That's Entertainment

The article sums up the current status of one of the predicted next big things: home delivery of groceries. But it also inserts some doubt into how big a thing it will be.
The pluses of home delivery are clear: not having to travel on icy roads in cold climates during the winter, not having to spend money on gas and spend precious time going to the grocery store, as well as other perks, all of which might be worth the added costs of home delivery. But old habits die hard, and if most people really feel that going to a grocery store is an entertaining adventure, where seeing, squeezing, and smelling the fruit is of prime importance, then maybe the home delivery notion has gotten a little too big for its britches.

"For many shoppers, going to the supermarket isn't a chore, but a weekly adventure. Paying for the privilege of not having that fun makes no sense to them."

"People love the sensation of the supermarket, the fresh baked cookies, the smells of the delicatessen, leaning about new products by looking at shelves," Deighton, a grocery delivery expert, said. "A lot of people in the world think of going to the supermarket as entertainment."

In the UK home delivery has been popular for many years. Personally I like to select the food I will buy myself since the quality varies a lot. It can be fun to go to the store too. But it could be a real convenience for those who cannot easily make it. The elderly for example. I'm not sure if you could rely on it in bad weather as if you didn't want to drive out I doubt the grocery store will want to put its drivers at risk too.

I might add: if in the USA, it's true that 90% of the people live within 10 miles of a Walmart store, then the cost and hassle of going to the store is not much. But, as I can attest from personal experience in Boston, going 10 miles often takes an hour, which is likely the case in several metro areas. And in these metro areas, many people do not use cars, and rely on subways, buses, and leg power. We'll see how it pans out.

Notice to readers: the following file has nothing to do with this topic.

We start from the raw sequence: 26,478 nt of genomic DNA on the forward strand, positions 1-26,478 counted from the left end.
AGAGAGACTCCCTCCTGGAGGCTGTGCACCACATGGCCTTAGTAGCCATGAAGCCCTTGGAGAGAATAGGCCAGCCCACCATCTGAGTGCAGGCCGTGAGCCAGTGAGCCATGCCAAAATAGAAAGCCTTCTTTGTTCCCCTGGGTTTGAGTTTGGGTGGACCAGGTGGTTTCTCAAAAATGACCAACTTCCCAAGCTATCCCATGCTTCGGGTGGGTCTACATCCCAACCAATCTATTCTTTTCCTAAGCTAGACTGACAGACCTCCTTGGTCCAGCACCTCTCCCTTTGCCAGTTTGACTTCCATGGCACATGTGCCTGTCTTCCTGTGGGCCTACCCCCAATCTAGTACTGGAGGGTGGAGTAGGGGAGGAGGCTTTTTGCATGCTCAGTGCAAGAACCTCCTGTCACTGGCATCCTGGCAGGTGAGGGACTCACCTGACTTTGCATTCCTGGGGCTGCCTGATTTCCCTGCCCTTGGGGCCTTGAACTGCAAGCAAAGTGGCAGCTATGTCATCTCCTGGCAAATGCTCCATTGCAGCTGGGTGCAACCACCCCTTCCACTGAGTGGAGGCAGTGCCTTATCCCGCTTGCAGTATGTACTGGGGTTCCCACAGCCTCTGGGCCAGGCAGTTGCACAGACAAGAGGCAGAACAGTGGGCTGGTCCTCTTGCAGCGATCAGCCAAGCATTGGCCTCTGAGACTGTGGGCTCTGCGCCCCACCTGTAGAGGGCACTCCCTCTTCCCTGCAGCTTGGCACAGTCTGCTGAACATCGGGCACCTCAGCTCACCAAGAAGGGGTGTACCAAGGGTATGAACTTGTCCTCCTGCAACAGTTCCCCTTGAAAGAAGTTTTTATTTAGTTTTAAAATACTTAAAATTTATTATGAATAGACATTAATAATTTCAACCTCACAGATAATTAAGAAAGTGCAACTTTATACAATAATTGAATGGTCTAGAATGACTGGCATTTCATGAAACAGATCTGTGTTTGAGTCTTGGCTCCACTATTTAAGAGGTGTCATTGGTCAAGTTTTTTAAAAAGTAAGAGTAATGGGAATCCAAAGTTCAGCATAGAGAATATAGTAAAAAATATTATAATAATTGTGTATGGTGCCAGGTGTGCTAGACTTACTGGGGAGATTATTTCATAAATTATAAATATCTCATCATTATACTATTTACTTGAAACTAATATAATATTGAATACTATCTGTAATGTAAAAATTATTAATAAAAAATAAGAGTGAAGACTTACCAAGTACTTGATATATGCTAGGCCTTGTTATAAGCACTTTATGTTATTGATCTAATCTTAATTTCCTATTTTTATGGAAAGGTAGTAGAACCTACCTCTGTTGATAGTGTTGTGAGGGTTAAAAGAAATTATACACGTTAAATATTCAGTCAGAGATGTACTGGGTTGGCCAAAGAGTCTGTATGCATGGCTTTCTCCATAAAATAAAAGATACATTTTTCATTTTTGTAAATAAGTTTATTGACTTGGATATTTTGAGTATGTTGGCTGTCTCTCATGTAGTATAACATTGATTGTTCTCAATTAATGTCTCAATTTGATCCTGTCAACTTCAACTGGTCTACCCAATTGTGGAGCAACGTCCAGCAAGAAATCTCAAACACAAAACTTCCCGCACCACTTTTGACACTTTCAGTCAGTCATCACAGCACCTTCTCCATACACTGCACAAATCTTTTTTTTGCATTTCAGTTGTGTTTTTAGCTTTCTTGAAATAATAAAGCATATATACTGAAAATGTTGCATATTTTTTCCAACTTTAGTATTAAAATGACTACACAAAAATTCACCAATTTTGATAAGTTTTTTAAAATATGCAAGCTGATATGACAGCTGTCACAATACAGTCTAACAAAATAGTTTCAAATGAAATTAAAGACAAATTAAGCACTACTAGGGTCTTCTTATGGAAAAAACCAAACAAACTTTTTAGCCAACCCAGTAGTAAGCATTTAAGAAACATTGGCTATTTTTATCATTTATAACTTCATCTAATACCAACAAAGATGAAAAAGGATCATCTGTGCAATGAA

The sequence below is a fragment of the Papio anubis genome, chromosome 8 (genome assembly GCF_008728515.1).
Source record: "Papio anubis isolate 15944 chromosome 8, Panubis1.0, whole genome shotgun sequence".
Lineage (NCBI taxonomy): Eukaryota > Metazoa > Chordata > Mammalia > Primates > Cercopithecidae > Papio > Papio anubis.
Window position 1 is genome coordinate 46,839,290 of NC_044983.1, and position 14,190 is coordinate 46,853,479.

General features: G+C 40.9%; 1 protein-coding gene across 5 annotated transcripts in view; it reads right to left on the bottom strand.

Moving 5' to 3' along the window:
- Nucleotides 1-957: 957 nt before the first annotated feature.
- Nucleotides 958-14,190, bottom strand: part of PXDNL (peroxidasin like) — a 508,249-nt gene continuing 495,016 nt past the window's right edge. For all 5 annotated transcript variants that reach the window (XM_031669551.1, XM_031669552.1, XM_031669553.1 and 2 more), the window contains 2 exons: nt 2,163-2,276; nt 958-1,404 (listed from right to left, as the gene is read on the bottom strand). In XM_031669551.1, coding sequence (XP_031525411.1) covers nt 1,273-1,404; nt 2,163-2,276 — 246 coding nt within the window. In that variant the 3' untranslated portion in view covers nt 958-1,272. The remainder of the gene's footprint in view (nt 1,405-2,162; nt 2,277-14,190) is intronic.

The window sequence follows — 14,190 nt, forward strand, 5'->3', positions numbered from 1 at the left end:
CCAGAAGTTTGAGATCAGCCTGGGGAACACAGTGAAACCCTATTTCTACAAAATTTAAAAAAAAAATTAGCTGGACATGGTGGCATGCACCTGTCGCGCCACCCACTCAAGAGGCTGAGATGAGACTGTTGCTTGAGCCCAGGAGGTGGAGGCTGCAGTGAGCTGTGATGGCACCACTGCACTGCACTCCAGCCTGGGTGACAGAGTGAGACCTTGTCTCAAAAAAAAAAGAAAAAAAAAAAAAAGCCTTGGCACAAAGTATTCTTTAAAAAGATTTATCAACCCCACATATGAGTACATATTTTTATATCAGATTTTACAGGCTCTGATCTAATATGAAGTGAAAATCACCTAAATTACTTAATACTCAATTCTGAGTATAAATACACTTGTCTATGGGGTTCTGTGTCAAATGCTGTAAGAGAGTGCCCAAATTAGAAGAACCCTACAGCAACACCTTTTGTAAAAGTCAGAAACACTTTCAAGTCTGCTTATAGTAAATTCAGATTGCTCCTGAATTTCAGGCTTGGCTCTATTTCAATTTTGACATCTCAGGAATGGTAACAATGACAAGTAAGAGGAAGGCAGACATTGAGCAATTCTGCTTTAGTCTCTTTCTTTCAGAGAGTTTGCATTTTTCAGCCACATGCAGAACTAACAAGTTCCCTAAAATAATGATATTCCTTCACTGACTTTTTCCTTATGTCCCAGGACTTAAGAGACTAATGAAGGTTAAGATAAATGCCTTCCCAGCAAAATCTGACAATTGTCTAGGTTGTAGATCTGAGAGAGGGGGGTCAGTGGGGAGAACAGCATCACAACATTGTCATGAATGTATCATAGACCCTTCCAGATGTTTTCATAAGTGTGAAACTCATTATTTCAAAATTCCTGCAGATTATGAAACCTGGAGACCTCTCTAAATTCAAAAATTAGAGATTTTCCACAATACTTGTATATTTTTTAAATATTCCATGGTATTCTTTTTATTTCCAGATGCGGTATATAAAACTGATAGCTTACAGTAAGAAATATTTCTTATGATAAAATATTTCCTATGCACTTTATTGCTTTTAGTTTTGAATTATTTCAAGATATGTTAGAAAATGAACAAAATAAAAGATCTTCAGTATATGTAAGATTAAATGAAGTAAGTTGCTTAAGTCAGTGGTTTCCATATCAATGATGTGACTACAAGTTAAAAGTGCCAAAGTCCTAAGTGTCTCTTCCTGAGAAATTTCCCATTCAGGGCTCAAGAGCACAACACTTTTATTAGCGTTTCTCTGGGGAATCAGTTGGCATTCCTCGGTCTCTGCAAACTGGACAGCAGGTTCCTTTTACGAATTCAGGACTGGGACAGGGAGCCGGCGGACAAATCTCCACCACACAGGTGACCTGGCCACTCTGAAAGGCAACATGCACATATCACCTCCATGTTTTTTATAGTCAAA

Stretching the topic a little, but distance to access groceries made me look this up:

from The American Nutrition Association: Home | American Nutrition Association

"The USDA defines what's considered a food desert and which areas will be helped by this initiative: To qualify as a “low-access community,” at least 500 people and/or at least 33 percent of the census tract's population must reside more than one mile from a supermarket or large grocery store (for rural census tracts, the distance is more than 10 miles)."

This is a good point, because for millions of people the home grocery delivery/ go to grocery store issue is a moot issue, for they can't afford the former and cannot access the later. The fact that this lack of access to nutritional food problem has been around and talked about for way too many years puts a damper on one's hope for a soon to be realized solution to the problem.

"By 1973, "desert" was ascribed to suburban areas lacking amenities important for community development.[8] Cummins and Macintyre report that a resident of public housing in western Scotland supposedly invented the more specific term "food desert" in the early 1990s.[9] The phrase was first officially used in a 1995 document from a policy working group on the Low Income Project Team of the UK's Nutrition Task Force."